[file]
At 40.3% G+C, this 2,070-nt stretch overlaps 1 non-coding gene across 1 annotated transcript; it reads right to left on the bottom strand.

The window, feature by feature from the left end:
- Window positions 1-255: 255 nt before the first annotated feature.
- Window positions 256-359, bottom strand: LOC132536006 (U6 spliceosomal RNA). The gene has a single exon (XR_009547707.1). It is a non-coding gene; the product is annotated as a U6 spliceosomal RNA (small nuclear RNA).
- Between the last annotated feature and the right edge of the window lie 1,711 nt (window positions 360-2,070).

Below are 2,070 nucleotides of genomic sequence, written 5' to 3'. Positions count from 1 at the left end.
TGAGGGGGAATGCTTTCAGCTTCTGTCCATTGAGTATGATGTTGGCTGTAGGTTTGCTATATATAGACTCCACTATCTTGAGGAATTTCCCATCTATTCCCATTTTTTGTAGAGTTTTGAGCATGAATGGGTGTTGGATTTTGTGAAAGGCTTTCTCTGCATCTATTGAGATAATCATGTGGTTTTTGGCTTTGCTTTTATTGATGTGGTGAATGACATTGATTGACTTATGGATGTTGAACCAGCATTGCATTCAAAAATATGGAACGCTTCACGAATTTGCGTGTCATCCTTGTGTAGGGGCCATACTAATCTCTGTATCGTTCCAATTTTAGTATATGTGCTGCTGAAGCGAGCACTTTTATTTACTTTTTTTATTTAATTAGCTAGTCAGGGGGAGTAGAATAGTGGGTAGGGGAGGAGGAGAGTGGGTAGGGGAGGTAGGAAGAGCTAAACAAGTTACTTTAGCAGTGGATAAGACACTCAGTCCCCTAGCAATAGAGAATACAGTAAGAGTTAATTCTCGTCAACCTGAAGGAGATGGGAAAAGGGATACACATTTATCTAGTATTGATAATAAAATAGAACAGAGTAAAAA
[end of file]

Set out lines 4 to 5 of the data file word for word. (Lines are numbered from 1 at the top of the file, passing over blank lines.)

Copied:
- Window positions 256-359, bottom strand: LOC132536006 (U6 spliceosomal RNA). The gene has a single exon (XR_009547707.1). It is a non-coding gene; the product is annotated as a U6 spliceosomal RNA (small nuclear RNA).
- Between the last annotated feature and the right edge of the window lie 1,711 nt (window positions 360-2,070).